Crane plans trip to British Open, and hopes numbers get him into field

Ben Crane
Getty Images
Ben Crane is the first alternate into the British Open, but a couple of hurdles stand in the way of his getting into the field.
By
Doug Ferguson
Associated Press

Series: European Tour

JACKSONVILLE, Fla. -- Ben Crane was on vacation with his family three years ago when it came to an abrupt end. His brother just happened to notice a crawler on television that said Phil Mickelson had withdrawn from the British Open, and Crane was next alternate to replace him.

There was one problem. This was on a Friday. Crane was in Idaho. The Open was at Turnberry.

''I went to a golf shop and bought every piece of warm clothing they had,'' Crane said Monday. ''I went with my brother, and we had a great time.''

It's a tougher call this year.

The alternate list for the British Open was established Monday by the most recent world ranking. Crane is at No. 54, making him the highest player not eligible, and therefore the first reserve. He is planning to go to Royal Lytham & St. Annes and take his chances of playing a major championship he loves.

But the alternate list won't kick in until the field dips below 156 players.

Even with Mark O'Meara withdrawing Tuesday, there already are 156 players who are exempt or who have qualified for the British Open, which is supposed to have a 156-man field. Still on offer are two spots this weekend to the leading player from the top five, not already eligible, at the John Deere Classic and Scottish Open.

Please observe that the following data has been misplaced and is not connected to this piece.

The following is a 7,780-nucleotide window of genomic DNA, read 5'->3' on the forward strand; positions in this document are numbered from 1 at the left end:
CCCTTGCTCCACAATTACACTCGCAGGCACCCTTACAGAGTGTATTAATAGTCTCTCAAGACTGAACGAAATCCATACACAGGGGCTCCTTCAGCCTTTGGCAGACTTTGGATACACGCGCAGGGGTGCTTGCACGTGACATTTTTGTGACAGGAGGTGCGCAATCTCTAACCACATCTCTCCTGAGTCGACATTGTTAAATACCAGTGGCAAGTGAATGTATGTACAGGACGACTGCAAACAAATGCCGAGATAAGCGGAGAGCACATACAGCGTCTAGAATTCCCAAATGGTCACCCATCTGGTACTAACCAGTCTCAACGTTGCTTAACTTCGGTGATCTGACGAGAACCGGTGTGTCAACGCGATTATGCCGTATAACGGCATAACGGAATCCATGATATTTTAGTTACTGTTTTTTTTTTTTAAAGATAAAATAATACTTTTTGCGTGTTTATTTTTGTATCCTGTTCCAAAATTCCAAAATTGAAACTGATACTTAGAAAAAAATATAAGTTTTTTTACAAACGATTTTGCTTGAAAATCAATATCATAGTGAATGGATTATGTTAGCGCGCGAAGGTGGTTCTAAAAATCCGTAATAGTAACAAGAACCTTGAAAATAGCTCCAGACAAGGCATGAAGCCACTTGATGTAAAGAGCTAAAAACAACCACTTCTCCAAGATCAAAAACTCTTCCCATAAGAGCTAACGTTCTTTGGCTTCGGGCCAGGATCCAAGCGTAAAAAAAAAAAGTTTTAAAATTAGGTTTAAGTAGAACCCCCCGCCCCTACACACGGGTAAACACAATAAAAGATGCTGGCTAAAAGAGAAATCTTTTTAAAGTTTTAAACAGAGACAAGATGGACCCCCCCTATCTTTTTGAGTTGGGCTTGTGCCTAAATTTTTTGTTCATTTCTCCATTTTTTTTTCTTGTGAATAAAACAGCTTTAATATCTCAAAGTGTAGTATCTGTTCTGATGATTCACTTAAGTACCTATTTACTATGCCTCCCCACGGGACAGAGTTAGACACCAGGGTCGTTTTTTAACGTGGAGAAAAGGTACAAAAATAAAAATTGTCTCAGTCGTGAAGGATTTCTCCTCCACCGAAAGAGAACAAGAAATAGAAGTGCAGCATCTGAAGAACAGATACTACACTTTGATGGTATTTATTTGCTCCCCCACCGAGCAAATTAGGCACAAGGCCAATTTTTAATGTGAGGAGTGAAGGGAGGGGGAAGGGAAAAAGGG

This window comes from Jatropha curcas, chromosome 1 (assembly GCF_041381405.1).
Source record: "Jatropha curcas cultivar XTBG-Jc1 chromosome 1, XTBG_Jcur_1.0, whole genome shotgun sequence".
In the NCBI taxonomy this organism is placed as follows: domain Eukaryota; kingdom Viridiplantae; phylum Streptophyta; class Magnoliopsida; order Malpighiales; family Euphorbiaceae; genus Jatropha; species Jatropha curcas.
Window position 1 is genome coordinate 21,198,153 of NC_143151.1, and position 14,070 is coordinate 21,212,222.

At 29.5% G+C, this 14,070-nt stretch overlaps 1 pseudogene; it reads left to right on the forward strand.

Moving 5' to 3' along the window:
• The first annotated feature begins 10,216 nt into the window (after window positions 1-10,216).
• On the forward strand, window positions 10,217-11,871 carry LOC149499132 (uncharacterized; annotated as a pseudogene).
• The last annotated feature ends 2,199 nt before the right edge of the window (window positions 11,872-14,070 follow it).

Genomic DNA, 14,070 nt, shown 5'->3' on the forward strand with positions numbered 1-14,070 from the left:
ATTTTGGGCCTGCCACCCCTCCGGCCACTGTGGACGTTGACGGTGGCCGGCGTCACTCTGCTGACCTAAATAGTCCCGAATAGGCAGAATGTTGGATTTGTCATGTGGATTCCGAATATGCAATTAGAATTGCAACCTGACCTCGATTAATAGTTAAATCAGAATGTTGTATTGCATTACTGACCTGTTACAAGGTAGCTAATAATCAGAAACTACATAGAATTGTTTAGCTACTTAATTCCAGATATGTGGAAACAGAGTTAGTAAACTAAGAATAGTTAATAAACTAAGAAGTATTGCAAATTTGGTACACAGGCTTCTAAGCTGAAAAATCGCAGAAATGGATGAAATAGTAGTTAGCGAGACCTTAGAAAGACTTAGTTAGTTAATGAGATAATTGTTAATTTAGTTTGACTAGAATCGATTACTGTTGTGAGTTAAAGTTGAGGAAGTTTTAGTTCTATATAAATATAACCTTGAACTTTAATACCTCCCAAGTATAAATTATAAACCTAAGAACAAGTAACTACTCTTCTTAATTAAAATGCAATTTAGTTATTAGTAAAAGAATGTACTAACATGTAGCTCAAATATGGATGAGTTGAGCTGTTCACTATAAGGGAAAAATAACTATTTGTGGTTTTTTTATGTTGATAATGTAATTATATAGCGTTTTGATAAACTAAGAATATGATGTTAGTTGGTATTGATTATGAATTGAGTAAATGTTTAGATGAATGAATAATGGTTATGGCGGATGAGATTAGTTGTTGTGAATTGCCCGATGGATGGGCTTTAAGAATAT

Royal & Ancient spokesman Malcolm Booth said an overbooked Open can happen. For example, there were four Presidents Cup team players who didn't already qualify by being among the top 50 in the world. Three players got in only because they were among the top 20 in the FedExCup standings. Both those numbers are unusually high.

''We had this situation in 2008 at Royal Birkdale,'' Booth said. ''By the time a couple of players dropped out, it just resolved itself.''

And that could be the case again.

Webb Simpson has not officially withdrawn, though he is not likely to play because his wife is expecting. There's a chance Jason Day won't travel to England because his wife his expecting their first child. By the time next week gets here, it's possible the field will be down to 156 players.

Even if there were more than 156 players, that's not a problem like it would be for other majors. Another tee time simply would be added. Daylight is not an issue at the British Open, where the final group typically tees off at 4:21 p.m.

Crane took his family vacation in Idaho last week. He headed for the John Deere Classic knowing he was the first reserve, just not certain how many spots he was away from getting in. If it works out for him, this might be the only thing that has gone right for Crane when it comes to the British Open this year.

He was at No. 50 going into the final week of qualifying. Just his luck, Nicolas Colsaerts won the Volvo World Match Play Championship that week in Spain, which bumped Crane to No. 51. Plus, he did not enter the British Open qualifier in the Dallas area.

The second alternate is Michael Thompson, who is not playing the John Deere. Thompson plans to monitor the size of the field and decide this weekend if he is close enough to getting in that it warrants the flight over to England.